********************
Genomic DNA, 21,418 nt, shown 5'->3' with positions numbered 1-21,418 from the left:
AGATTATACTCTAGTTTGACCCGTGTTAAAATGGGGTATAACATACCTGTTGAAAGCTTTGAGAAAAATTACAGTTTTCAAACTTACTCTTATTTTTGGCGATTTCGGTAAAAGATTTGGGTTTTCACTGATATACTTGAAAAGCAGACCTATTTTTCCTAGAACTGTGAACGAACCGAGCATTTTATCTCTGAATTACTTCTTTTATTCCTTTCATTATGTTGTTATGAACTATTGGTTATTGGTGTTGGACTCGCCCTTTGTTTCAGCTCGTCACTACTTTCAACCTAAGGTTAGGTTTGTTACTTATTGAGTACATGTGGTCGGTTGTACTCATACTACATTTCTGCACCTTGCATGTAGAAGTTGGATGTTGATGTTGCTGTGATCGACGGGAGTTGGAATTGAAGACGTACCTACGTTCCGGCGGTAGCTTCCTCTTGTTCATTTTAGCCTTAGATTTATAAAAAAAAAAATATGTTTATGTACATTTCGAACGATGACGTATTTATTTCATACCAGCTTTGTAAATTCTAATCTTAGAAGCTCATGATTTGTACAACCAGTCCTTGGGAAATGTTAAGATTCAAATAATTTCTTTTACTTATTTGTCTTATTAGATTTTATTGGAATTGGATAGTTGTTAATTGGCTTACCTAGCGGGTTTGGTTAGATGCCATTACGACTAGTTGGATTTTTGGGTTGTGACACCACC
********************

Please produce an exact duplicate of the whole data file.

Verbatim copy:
Genomic DNA, 21,418 nt, shown 5'->3' with positions numbered 1-21,418 from the left:
AGATTATACTCTAGTTTGACCCGTGTTAAAATGGGGTATAACATACCTGTTGAAAGCTTTGAGAAAAATTACAGTTTTCAAACTTACTCTTATTTTTGGCGATTTCGGTAAAAGATTTGGGTTTTCACTGATATACTTGAAAAGCAGACCTATTTTTCCTAGAACTGTGAACGAACCGAGCATTTTATCTCTGAATTACTTCTTTTATTCCTTTCATTATGTTGTTATGAACTATTGGTTATTGGTGTTGGACTCGCCCTTTGTTTCAGCTCGTCACTACTTTCAACCTAAGGTTAGGTTTGTTACTTATTGAGTACATGTGGTCGGTTGTACTCATACTACATTTCTGCACCTTGCATGTAGAAGTTGGATGTTGATGTTGCTGTGATCGACGGGAGTTGGAATTGAAGACGTACCTACGTTCCGGCGGTAGCTTCCTCTTGTTCATTTTAGCCTTAGATTTATAAAAAAAAAAATATGTTTATGTACATTTCGAACGATGACGTATTTATTTCATACCAGCTTTGTAAATTCTAATCTTAGAAGCTCATGATTTGTACAACCAGTCCTTGGGAAATGTTAAGATTCAAATAATTTCTTTTACTTATTTGTCTTATTAGATTTTATTGGAATTGGATAGTTGTTAATTGGCTTACCTAGCGGGTTTGGTTAGATGCCATTACGACTAGTTGGATTTTTGGGTTGTGACACCACC